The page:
Business Meeting Guidelines
The following are the GROW guidelines for conducting business:
- Proposals to be considered during GROW business meetings should include the following:
- A clear brief statement that summarizes the proposal;
- A rationale that describes why the group conscience decision is needed; and
- Specific language to be presented for discussion and voting in the business meeting (including, as appropriate, language for a job description, form letter, or GROW policy or guideline). This language may need to be modified by the Trusted Servant responsible for the area to reflect the group’s discussions.
- Before submitting a proposal, meeting participants are encouraged to consult with the Business Chair, Secretary, or Steering Committee members to formulate their proposals if they need help. They should also review past Group Conscience Decisions related to the proposal.
- We allow a minimum of three days for discussion, more when warranted.
- At the end of the three-day discussion period, the Chair calls for a vote. Three days are allowed for voting, which can be done either publicly on the list, or privately by sending votes to the Chair. The Chair counts the votes.
- The voting is done by: I agree or I disagree.
- At the end of the voting period, the Chair announces the results of the vote. The group holds to a 2/3 majority to pass or fail any group conscience decision.
- Following the announcement of results, the Chair will ask if the minority wants three days to discuss their minority opinion.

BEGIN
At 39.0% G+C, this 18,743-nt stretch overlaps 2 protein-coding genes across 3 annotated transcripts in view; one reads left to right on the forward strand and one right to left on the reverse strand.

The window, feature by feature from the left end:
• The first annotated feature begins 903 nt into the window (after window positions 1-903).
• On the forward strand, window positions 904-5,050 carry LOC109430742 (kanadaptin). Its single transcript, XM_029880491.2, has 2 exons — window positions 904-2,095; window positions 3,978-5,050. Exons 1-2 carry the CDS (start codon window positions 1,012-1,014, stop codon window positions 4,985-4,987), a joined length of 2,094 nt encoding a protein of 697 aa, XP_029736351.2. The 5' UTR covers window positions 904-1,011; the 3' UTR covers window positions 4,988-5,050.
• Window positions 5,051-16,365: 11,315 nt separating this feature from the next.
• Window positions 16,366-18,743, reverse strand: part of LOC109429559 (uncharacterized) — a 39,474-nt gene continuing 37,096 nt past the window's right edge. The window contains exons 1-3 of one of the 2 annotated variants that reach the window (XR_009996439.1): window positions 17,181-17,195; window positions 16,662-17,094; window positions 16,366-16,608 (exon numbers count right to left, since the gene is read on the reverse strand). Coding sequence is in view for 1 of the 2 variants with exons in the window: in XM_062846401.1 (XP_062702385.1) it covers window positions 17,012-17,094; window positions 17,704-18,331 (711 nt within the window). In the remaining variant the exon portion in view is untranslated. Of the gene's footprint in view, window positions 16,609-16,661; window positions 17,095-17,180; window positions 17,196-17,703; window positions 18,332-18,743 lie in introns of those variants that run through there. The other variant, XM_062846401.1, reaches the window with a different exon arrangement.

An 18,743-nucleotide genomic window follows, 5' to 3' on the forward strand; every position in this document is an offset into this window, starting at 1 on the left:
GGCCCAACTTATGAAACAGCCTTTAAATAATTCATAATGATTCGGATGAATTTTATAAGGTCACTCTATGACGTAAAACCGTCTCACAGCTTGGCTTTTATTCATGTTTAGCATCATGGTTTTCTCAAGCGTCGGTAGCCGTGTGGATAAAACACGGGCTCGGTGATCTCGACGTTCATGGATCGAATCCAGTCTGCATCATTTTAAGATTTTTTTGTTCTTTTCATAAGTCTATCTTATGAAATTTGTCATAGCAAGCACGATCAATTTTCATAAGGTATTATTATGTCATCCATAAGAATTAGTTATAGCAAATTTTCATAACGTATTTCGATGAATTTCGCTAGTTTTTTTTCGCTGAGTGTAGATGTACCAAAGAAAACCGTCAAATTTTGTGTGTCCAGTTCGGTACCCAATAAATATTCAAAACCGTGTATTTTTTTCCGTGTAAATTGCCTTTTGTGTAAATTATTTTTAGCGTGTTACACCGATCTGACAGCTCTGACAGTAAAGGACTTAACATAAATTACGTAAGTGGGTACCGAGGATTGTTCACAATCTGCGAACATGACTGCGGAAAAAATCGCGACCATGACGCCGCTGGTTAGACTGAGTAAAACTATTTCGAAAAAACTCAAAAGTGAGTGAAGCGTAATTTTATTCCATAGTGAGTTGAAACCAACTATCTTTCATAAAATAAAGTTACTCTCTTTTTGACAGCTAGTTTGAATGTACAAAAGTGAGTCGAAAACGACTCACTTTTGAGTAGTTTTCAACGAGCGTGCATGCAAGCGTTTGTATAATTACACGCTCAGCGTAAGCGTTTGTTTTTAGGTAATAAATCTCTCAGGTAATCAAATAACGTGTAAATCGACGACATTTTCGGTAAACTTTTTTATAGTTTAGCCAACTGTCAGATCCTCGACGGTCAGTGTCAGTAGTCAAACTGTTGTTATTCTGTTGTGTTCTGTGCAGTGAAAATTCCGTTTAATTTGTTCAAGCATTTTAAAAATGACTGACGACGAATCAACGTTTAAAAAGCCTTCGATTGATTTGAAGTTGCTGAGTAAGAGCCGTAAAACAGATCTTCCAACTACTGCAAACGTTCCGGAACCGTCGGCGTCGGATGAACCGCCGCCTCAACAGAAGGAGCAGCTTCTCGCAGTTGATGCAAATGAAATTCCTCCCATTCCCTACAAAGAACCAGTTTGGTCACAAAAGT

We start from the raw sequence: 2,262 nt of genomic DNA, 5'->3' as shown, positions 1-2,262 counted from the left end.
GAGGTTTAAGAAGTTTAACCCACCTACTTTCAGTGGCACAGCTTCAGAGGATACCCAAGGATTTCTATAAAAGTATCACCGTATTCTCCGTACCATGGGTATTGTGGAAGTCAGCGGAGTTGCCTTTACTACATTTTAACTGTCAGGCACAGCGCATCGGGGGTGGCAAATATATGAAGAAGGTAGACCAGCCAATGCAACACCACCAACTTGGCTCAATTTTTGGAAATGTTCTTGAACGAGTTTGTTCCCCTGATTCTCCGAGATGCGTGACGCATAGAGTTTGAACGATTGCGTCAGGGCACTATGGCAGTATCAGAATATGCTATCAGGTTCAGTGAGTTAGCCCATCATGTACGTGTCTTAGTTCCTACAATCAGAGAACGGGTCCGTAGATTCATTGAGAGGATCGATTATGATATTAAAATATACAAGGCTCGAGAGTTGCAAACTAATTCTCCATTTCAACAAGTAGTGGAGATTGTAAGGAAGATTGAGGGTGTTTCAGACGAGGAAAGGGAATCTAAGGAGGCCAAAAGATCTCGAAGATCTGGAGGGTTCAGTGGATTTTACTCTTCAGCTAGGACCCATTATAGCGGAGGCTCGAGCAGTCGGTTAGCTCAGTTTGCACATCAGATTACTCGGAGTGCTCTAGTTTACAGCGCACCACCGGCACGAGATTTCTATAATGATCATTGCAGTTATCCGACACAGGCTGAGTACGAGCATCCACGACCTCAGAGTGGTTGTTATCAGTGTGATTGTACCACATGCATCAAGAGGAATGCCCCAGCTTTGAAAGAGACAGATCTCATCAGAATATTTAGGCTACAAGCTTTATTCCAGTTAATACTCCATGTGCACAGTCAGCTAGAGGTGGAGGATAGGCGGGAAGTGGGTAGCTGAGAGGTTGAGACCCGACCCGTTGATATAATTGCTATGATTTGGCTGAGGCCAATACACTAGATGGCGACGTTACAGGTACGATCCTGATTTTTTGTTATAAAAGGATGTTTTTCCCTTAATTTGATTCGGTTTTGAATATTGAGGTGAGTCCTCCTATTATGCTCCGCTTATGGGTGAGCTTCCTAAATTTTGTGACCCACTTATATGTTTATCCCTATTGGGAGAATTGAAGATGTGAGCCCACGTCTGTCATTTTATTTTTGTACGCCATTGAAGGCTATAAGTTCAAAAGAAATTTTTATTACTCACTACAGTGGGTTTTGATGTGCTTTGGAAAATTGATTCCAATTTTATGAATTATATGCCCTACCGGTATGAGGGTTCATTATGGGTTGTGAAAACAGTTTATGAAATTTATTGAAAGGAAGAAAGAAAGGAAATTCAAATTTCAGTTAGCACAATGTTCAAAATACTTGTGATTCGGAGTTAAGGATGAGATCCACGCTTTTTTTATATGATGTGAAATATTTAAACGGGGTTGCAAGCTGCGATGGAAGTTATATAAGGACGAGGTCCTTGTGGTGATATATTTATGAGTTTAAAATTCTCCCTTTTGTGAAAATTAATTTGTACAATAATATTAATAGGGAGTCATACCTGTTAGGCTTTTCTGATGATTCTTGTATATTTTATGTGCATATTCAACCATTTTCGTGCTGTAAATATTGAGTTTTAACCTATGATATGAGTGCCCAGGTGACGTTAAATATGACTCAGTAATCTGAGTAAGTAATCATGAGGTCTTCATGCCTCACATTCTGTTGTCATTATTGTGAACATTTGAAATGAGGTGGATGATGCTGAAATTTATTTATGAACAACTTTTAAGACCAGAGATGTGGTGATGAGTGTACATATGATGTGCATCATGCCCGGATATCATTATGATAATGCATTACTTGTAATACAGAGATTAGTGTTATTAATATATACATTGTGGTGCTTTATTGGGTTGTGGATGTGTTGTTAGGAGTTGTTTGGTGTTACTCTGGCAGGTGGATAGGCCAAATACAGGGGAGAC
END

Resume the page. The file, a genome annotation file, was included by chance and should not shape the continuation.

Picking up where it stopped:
- If yes, then three days of discussion will begin.At the end of the three days of discussion, the Chair will ask if anyone who originally voted for the Proposal (a majority voter) has been persuaded by this discussion to change her opinion. If yes, the Chair then calls for another 3-day voting period. The outcome of the second vote is the determining vote. As in the first vote, the 2/3 majority vote will be observed.If no majority voters have been persuaded to change their opinion, there will not be another vote.
- If the minority does not want three days to express their opinion, there will be no further discussion and there will not be another vote.
- At the end of the voting period, the Business Chair announces the final results of the vote.
- Note: If any item on the agenda has not reached a 2/3 majority vote by the 17th day of the business meeting, the item is tabled and held over to the next scheduled business meeting.
- When a Trusted Servant (TS-A) feels that another Trusted Servant (TS-B) is not meeting the requirements of her position description, TS-A will take her issues to the small Steering Committee (made up of the Business Chair, Secretary, and Listkeepers) for consideration. She should not engage with or confront TS-B. The small Steering Committee can choose to bring the issue to the full Steering Committee.The review of TS-B’s performance should be based only on the duties outlined in the position description. If it is found that the complaint is based on different personal working styles, preferences, or infrequent mistakes – and TS-B is otherwise meeting the requirements of her job description, the complaint will be dismissed without informing or involving TS-B. If it is established that one or more of the duties assigned to TS-B is not being met, the small Steering Committee will: